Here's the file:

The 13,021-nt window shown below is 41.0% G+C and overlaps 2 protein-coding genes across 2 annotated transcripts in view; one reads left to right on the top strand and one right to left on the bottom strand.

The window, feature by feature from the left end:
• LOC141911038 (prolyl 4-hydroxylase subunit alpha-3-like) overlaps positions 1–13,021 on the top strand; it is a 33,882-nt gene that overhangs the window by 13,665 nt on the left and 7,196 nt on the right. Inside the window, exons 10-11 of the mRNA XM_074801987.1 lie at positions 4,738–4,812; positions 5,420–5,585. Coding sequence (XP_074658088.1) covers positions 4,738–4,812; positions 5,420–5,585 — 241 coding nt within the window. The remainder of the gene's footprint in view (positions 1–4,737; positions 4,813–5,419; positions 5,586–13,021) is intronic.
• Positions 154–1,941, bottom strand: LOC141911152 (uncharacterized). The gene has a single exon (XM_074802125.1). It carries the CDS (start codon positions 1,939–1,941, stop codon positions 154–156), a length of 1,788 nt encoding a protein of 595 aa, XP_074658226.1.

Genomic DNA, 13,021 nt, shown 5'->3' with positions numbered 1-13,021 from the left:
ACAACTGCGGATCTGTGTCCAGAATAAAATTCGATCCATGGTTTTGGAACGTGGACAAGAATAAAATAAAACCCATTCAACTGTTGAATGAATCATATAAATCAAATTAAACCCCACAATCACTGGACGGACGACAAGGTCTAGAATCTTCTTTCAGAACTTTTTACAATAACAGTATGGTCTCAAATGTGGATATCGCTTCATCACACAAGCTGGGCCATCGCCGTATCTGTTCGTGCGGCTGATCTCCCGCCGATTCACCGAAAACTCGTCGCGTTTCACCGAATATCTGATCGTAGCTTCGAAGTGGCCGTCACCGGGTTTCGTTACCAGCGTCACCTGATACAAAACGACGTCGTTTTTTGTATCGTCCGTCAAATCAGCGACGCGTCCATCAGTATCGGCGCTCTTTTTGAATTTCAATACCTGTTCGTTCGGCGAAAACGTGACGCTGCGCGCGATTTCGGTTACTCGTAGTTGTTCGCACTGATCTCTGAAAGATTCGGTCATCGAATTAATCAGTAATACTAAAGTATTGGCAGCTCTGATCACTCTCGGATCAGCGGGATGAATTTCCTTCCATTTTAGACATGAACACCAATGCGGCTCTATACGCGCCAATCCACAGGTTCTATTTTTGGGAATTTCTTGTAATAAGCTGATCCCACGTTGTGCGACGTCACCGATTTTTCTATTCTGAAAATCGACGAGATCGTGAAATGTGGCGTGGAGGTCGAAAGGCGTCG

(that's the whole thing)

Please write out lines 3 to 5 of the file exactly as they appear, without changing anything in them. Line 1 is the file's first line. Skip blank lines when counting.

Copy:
• LOC141911038 (prolyl 4-hydroxylase subunit alpha-3-like) overlaps positions 1–13,021 on the top strand; it is a 33,882-nt gene that overhangs the window by 13,665 nt on the left and 7,196 nt on the right. Inside the window, exons 10-11 of the mRNA XM_074801987.1 lie at positions 4,738–4,812; positions 5,420–5,585. Coding sequence (XP_074658088.1) covers positions 4,738–4,812; positions 5,420–5,585 — 241 coding nt within the window. The remainder of the gene's footprint in view (positions 1–4,737; positions 4,813–5,419; positions 5,586–13,021) is intronic.
• Positions 154–1,941, bottom strand: LOC141911152 (uncharacterized). The gene has a single exon (XM_074802125.1). It carries the CDS (start codon positions 1,939–1,941, stop codon positions 154–156), a length of 1,788 nt encoding a protein of 595 aa, XP_074658226.1.

Genomic DNA, 13,021 nt, shown 5'->3' with positions numbered 1-13,021 from the left: